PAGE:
Real-time data. Actionable insights. 360 customer views. Personalized engagement strategies. Omnichannel campaigns.
They may be buzzwords, but they’re also critical to effective marketing and business growth. And database marketing is the key to all of them.
So what is database marketing and why is it important?
What is Database Marketing?
Let’s start with a basic database marketing definition.
Database marketing is a form of direct marketing. It involves collecting customer data like names, addresses, emails, phone numbers, transaction histories, customer support tickets, and so on. This information is then analyzed and used to create a personalized experience for each customer, or to attract potential customers.
Traditional Colombia Phone Numbers List direct marketing involves creating direct mail pieces like brochures and catalogs and mailing them to a list of potential or current customers in the hopes it evokes a positive response.
Database marketing takes that strategy a step further by seeking to understand how customers want to be marketed to, and then applying those insights to fulfill the customer’s need via the best channel.
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The Importance of Database Marketing
Today’s marketers have access to more customer data than ever before. That’s why database marketing is once again becoming so important. It’s all about using that sea of data to create more relevant marketing messages that better resonate with customers — both current and potential.
Benefits of Database Marketing
Today’s consumers expect a personalized experience with your brand. To deliver one, marketers need a unified view of each customer across every touchpoint. Only then can they understand the customer’s journey and engage them in a meaningful way. Database marketing strategies make that easier.
Customer databases can help you:
Identify customer groups – from your most loyal, high-value customers to first-time customers and occasional purchasers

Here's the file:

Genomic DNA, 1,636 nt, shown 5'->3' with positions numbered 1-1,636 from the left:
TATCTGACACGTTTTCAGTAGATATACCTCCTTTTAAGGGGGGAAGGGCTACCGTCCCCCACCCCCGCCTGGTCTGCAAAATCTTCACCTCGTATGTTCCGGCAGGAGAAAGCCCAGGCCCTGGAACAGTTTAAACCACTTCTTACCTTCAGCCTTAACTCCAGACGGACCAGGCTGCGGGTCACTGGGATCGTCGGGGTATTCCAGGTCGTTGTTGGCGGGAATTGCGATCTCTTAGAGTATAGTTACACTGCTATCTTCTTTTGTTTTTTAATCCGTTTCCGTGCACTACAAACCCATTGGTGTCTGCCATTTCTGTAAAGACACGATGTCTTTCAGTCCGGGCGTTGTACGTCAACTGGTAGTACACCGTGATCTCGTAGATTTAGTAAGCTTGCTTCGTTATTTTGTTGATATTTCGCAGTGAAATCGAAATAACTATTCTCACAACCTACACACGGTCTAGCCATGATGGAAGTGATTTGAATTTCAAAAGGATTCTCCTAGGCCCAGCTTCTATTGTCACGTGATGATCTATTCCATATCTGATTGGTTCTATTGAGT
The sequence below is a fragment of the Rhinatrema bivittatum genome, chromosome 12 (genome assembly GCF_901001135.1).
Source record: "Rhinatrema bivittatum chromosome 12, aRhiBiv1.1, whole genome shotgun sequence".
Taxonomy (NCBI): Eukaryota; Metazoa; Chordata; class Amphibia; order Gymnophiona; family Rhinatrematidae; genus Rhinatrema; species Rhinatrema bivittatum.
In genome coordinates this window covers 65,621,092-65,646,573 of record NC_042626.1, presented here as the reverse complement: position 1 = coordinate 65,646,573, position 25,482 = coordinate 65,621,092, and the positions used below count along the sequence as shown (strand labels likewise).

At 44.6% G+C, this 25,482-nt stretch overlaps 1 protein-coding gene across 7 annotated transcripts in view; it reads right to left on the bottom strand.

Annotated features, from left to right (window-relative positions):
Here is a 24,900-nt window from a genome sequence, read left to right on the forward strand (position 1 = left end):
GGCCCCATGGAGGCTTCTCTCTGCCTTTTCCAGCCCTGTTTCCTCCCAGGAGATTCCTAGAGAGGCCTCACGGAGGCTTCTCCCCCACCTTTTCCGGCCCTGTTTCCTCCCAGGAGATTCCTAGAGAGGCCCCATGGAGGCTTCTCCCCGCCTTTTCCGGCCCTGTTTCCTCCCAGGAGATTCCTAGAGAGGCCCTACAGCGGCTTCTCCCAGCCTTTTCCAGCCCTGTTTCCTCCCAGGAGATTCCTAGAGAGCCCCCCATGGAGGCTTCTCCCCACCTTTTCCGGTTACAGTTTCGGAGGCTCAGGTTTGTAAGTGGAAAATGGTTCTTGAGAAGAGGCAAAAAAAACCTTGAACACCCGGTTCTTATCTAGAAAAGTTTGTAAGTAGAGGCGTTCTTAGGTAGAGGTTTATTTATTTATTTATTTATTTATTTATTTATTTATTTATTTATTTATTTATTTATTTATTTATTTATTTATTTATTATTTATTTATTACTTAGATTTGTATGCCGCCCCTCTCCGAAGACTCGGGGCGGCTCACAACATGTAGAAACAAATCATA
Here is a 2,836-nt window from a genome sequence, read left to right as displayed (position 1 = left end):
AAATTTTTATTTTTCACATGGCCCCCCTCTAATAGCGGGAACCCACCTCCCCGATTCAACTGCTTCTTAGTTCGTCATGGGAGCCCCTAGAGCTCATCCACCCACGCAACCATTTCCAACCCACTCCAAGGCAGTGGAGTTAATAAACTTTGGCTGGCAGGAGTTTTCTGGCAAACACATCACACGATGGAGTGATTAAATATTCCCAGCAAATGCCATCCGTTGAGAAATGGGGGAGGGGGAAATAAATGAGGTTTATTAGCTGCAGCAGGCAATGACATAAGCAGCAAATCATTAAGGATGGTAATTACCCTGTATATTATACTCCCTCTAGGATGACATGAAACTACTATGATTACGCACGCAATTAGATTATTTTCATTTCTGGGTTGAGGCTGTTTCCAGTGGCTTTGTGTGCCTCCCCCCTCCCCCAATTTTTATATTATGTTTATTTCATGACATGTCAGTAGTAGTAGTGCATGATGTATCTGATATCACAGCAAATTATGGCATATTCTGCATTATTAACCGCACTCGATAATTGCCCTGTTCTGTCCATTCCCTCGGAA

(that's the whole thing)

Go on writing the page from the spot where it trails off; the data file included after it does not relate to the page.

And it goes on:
Create detailed customer segments based on demographics, behaviors, or even personal interests
Design highly personalized messages for both current and prospective customers
Determine the best channel and time to engage customers
Improve your marketing efficiency by not wasting time and money sending campaigns to those who are unlikely to respond
Build effective loyalty programs that provide the right incentives for repeat purchases
Improve customer service by providing support staff with a 360° view of the customer’s interactions with your brand
Challenges of Database Marketing
Database marketing offers some compelling benefits — but to do it successfully, marketers need to understand the challenges as well.
Watch out for these database marketing challenges:
Data decay. Anytime a customer or prospect changes jobs or earns a promotion, moves to a new address, changes their name, gets a new email address, or makes any other life change, their profile becomes out of date. A well-managed database decays at an average 2-3% each month, which means in just a year, a third of your data could be invalid.* To limit data decay, focus on information that is less likely to change: name and phone number, for example, rather than business email.
Data accuracy. Customers don’t always provide accurate information. Typos, handwriting legibility, or incomplete info can have a big impact on the quality of your database. You can limit inaccuracies by replacing input fields with standardized drop-down menus or checkboxes.
Acting on customer data in a timely manner. Collecting and analyzing customer data is just the first step. You have to act quickly enough to capitalize on a customer’s interest in and interactions with your brand. This is where marketing automation tools like CleverTap become so important. By unifying rich user profiles with powerful segmentation and omnichannel marketing campaigns, you can deliver timely, personalized experiences for each and every user.
Effective Database Marketing Strategies
How should you get started creating your own database marketing strategy? Begin with the following steps.
Identify your target audience. How old are they? What income level? What job title? Where do they live? What are they interested in? What else do they buy? Build a detailed ideal customer profile for your product, and then use this profile to decide what kind of information you need to include in your database.
Collaborate with other teams. Marketing, sales, and support all have direct contact with customers and prospects. What information does each team need to be effective?
Find the right software. Customer data doesn’t do anyone on your team any good if they can’t access it. Choose a tool that makes it easy to see different kinds of information, customer types, and even organize customer information to match your d